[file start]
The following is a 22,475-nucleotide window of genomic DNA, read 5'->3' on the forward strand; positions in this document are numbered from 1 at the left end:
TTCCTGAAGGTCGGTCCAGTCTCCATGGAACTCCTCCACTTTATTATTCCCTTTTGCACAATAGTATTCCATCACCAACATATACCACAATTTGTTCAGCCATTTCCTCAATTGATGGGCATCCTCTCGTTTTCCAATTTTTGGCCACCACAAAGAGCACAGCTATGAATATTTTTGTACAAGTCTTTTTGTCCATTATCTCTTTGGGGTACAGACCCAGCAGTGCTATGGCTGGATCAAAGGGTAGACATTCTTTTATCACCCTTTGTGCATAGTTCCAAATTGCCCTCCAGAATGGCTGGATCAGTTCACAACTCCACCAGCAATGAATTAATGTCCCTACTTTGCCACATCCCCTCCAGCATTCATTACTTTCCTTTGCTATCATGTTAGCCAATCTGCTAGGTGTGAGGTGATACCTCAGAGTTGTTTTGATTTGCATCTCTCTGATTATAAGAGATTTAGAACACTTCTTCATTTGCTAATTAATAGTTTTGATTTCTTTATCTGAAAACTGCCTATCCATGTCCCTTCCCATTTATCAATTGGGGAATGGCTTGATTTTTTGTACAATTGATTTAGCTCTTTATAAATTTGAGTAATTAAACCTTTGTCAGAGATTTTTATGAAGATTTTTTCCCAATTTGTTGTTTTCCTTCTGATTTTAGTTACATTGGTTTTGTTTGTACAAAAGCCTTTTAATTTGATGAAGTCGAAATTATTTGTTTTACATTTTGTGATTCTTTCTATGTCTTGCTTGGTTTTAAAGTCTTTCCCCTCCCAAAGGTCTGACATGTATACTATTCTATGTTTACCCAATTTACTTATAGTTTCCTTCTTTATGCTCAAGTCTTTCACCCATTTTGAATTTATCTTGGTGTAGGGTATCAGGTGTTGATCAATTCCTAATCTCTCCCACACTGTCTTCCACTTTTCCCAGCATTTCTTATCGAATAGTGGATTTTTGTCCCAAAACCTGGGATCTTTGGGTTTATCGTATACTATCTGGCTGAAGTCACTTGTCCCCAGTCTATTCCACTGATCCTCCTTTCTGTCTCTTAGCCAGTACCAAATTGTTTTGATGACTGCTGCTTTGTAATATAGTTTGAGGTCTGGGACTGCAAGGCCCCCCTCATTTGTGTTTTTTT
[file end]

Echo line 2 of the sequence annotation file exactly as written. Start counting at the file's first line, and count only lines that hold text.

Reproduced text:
TTCCTGAAGGTCGGTCCAGTCTCCATGGAACTCCTCCACTTTATTATTCCCTTTTGCACAATAGTATTCCATCACCAACATATACCACAATTTGTTCAGCCATTTCCTCAATTGATGGGCATCCTCTCGTTTTCCAATTTTTGGCCACCACAAAGAGCACAGCTATGAATATTTTTGTACAAGTCTTTTTGTCCATTATCTCTTTGGGGTACAGACCCAGCAGTGCTATGGCTGGATCAAAGGGTAGACATTCTTTTATCACCCTTTGTGCATAGTTCCAAATTGCCCTCCAGAATGGCTGGATCAGTTCACAACTCCACCAGCAATGAATTAATGTCCCTACTTTGCCACATCCCCTCCAGCATTCATTACTTTCCTTTGCTATCATGTTAGCCAATCTGCTAGGTGTGAGGTGATACCTCAGAGTTGTTTTGATTTGCATCTCTCTGATTATAAGAGATTTAGAACACTTCTTCATTTGCTAATTAATAGTTTTGATTTCTTTATCTGAAAACTGCCTATCCATGTCCCTTCCCATTTATCAATTGGGGAATGGCTTGATTTTTTGTACAATTGATTTAGCTCTTTATAAATTTGAGTAATTAAACCTTTGTCAGAGATTTTTATGAAGATTTTTTCCCAATTTGTTGTTTTCCTTCTGATTTTAGTTACATTGGTTTTGTTTGTACAAAAGCCTTTTAATTTGATGAAGTCGAAATTATTTGTTTTACATTTTGTGATTCTTTCTATGTCTTGCTTGGTTTTAAAGTCTTTCCCCTCCCAAAGGTCTGACATGTATACTATTCTATGTTTACCCAATTTACTTATAGTTTCCTTCTTTATGCTCAAGTCTTTCACCCATTTTGAATTTATCTTGGTGTAGGGTATCAGGTGTTGATCAATTCCTAATCTCTCCCACACTGTCTTCCACTTTTCCCAGCATTTCTTATCGAATAGTGGATTTTTGTCCCAAAACCTGGGATCTTTGGGTTTATCGTATACTATCTGGCTGAAGTCACTTGTCCCCAGTCTATTCCACTGATCCTCCTTTCTGTCTCTTAGCCAGTACCAAATTGTTTTGATGACTGCTGCTTTGTAATATAGTTTGAGGTCTGGGACTGCAAGGCCCCCCTCATTTGTGTTTTTTT